On Removing Delegates
There was a request from General Conference administrators about the authority of General Conference to remove delegates who violate the ethical rules passed by General Conference. The Council, while citing two previous decisions, ruled that the General Conference did have the authority.
In an impassioned plea in a dissent, it was pointed out that only the annual conference had Disciplinary authority to remove someone it elected.
Nowhere in the ruling, dissent, or original request for a ruing were any reasons for the question to be asked.
For example, could a delegate facing church trial in his/her annual conference be removed from representing the annual conference by a vote of the General Conference, even if the judicial complaint had nothing to do with the General Conference?
Or could the General Conference vote for some narrow ethical criterion such as participating in a demonstration on the floor of General Conference or lobbying for a particular point of view that the majority do not accept as biblical?
By ruling that the General Conference may remove delegates, the Council has opened the door to just such a political tactic.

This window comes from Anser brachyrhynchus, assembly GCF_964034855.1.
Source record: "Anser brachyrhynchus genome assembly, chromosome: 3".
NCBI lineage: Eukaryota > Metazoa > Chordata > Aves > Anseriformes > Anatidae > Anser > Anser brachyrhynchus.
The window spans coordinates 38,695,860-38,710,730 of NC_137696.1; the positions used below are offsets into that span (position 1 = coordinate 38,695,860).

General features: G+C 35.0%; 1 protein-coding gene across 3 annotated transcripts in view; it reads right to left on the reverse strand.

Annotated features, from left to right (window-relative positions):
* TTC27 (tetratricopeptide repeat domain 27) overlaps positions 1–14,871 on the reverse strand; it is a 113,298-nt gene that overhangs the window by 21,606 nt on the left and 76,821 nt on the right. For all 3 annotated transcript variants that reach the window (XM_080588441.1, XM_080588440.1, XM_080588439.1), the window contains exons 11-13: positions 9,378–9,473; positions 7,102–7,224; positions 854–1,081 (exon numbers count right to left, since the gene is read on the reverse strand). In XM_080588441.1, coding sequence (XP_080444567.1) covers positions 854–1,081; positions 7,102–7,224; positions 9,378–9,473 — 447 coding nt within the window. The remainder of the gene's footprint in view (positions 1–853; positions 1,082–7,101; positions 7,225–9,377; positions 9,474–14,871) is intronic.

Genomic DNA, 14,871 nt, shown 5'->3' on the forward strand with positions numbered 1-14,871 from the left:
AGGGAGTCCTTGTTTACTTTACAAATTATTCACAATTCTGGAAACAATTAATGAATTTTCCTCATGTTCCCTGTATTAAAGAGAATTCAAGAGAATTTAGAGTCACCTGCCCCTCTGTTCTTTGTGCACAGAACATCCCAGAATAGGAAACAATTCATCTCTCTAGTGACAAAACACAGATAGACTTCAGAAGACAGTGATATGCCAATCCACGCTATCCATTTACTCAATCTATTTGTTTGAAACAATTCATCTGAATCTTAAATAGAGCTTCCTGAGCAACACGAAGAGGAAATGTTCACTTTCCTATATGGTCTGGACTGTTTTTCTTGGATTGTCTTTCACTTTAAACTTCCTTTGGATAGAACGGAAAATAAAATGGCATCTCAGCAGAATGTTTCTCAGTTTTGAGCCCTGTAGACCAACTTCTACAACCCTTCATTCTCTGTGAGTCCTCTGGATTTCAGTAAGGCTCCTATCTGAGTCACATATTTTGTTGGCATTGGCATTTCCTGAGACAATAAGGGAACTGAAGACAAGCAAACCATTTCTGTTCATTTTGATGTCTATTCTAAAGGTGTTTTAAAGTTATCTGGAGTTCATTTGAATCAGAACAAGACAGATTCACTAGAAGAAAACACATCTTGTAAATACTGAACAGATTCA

There are four basic ways this vulnerability can be overcome.
One, legislation may be passed to establish criteria that limits such a political tactic.
Two, as globalization continues, waiting until some wedge issues like homosexuality decline because people discover they are no more of an issue than divorce or slavery.
Three, appealing to the Council a particular case where a delegate’s removal is actually voted upon by the General Conference.
Four, challenging any particular narrow criterion when it is proposed to be part of the rules, either by voting it down on the General Conference floor or by appealing to the Council.
There is also the option of providing in the Discipline for a facilitated process to allow an annual conference to elect a replacement in a timely fashion. With modern communication technology, this seems a plausible route.
The general principle that a body can make up its own rules of behavior and enforce them in its own way (such an impeachment of a President by the Congress) is not without its problems in a democratic system.
We’ve established that the Council has the last word on which authority is the higher. That’s called “following the rule of law” or “believing in constitutional law.” In this era where there are forces trying to break those values down, we need to remember that just as law can be manipulated, those strategies can be countered under law. That’s what appeal and dissent are all about. There are orderly if slow ways to respond and make right a situation.
That’s why counsels on both sides of a controversy tend to maintain collegiality. They may end up on the same side someday.